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August 2, 2005

Individualism vs. War


by Scott Horton

Chris Hedges is a Pulitzer Prize-winning veteran foreign correspondent, having covered foreign conflicts in Argentina, El Salvador, Nicaragua, Columbia, Guatemala, Bosnia, Iraq, Sudan, Algeria, India, Israel/Palestine, Turkey, and Kosovo for the New York Times, Dallas Morning News, Christian Science Monitor, and National Public Radio. Based on this experience, he authored the books War is a Force that Gives Us Meaning and What Every Person Should Know About War. He was a guest on my radio show July 23 [stream] [download mp3].

Listen to Scott's interview with Chris Hedges

stream

download mp3

War is ultimately about collectivism. During crisis, individuality fades in favor of team effort. During violent conflict, particularly between governments, the world becomes, especially it seems for Americans, a giant, bloody football game: our team versus theirs, us versus them, good versus evil. Go, team, go.

This, of course, leads to all sorts of fallacious thinking, such as "death to them is not like death to us," "we have to let them bomb us so they won't know we've broken the codes," "using nuclear bombs on civilians saved lives," "everything changed on September 11th," and "Don't you understand that we are at war?" The last two are usually intended as a blanket permission slip for the state to break any law, tell any lie, and kill any person – so long as it's to protect "us" from "them."

In George Orwell's nightmarish dystopia 1984, the world is divided into three empires in a state of perpetual warfare, because "the consciousness of being at war, and therefore in danger, makes the handing-over of all power to a small caste seem the natural, unavoidable condition of survival." Every so often, a bomb falls in a lower-class neighborhood and kills enough people to remind them that they are at war and need Big Brother to protect them.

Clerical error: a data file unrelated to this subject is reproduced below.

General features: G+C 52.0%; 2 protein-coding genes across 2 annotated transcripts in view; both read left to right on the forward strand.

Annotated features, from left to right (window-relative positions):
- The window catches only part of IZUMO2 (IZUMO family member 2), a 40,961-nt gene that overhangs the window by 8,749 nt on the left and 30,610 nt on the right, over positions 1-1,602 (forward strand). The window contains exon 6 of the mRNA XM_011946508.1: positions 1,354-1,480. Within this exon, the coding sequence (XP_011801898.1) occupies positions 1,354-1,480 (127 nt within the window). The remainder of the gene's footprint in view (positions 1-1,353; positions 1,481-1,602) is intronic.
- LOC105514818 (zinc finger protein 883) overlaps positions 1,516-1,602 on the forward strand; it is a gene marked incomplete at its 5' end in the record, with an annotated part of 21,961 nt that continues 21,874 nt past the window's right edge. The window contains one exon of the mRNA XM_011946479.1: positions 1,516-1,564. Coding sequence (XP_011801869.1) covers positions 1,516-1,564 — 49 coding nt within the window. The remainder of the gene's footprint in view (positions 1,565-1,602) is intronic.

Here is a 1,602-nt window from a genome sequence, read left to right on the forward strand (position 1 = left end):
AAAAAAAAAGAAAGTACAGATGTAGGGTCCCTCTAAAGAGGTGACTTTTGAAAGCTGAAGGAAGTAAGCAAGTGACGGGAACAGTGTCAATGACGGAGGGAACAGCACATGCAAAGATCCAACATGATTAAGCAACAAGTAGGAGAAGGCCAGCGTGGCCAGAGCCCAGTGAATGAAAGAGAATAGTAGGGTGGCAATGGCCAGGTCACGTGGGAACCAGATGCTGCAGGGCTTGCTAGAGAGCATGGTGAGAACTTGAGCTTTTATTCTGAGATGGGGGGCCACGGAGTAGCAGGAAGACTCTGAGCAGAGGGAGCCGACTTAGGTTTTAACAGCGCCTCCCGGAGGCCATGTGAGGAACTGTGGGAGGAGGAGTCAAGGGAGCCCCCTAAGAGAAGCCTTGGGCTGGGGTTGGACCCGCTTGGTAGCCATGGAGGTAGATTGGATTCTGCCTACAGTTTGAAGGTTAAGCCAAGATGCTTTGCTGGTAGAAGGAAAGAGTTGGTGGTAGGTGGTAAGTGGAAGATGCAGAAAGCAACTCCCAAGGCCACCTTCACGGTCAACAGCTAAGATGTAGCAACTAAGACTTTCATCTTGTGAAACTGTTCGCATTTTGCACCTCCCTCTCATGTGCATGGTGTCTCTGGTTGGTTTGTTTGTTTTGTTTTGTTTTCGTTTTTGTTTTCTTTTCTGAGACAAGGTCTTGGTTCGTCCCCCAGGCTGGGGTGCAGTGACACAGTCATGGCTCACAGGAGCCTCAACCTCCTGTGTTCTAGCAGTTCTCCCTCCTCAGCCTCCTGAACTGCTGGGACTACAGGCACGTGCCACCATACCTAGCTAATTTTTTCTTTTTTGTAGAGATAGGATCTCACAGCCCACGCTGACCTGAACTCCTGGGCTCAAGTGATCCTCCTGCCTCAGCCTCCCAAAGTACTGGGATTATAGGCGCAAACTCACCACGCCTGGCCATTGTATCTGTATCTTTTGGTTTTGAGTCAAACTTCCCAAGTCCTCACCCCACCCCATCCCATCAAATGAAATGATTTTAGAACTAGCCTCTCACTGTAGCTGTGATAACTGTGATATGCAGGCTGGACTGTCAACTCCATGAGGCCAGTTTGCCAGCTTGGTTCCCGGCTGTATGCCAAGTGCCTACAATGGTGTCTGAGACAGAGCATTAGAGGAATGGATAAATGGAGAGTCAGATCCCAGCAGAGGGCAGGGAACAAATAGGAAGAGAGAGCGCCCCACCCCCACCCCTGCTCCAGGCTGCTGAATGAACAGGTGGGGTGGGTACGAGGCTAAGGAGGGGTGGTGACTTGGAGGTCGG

Hedges describes patriotism in his book as merely a "thinly veiled form of collective self-worship." As Randolph Bourne said in 1918, "War is the Health of the State":

"The moment war is declared … the mass of the people, through some spiritual alchemy, become convinced that they have willed and executed the deed themselves. They then, with the exception of a few malcontents, proceed to allow themselves to be regimented, coerced, deranged in all the environments of their lives, and turned into a solid manufactory of destruction toward whatever other people may have, in the appointed scheme of things, come within the range of the Government's disapprobation. The citizen throws off his contempt and indifference to Government, identifies himself with its purposes, revives all his military memories and symbols, and the State once more walks, an august presence, through the imaginations of men. Patriotism becomes the dominant feeling, and produces immediately that intense and hopeless confusion between the relations which the individual bears and should bear toward the society of which he is a part. The patriot loses all sense of the distinction between State, nation, and government."

The "few malcontents" during America's wars have always provoked the wrath of the state. From John Adams' Alien and Sedition Acts to Lincoln's filling of military prisons with journalists and other dissenters to the terrible Wilsonian purges of Bourne's day, through the Cold War presidents' COINTELPRO and recent intimidation of antiwar protesters, the "good of the whole" has always outweighed the rights of the individual from the state's point of view.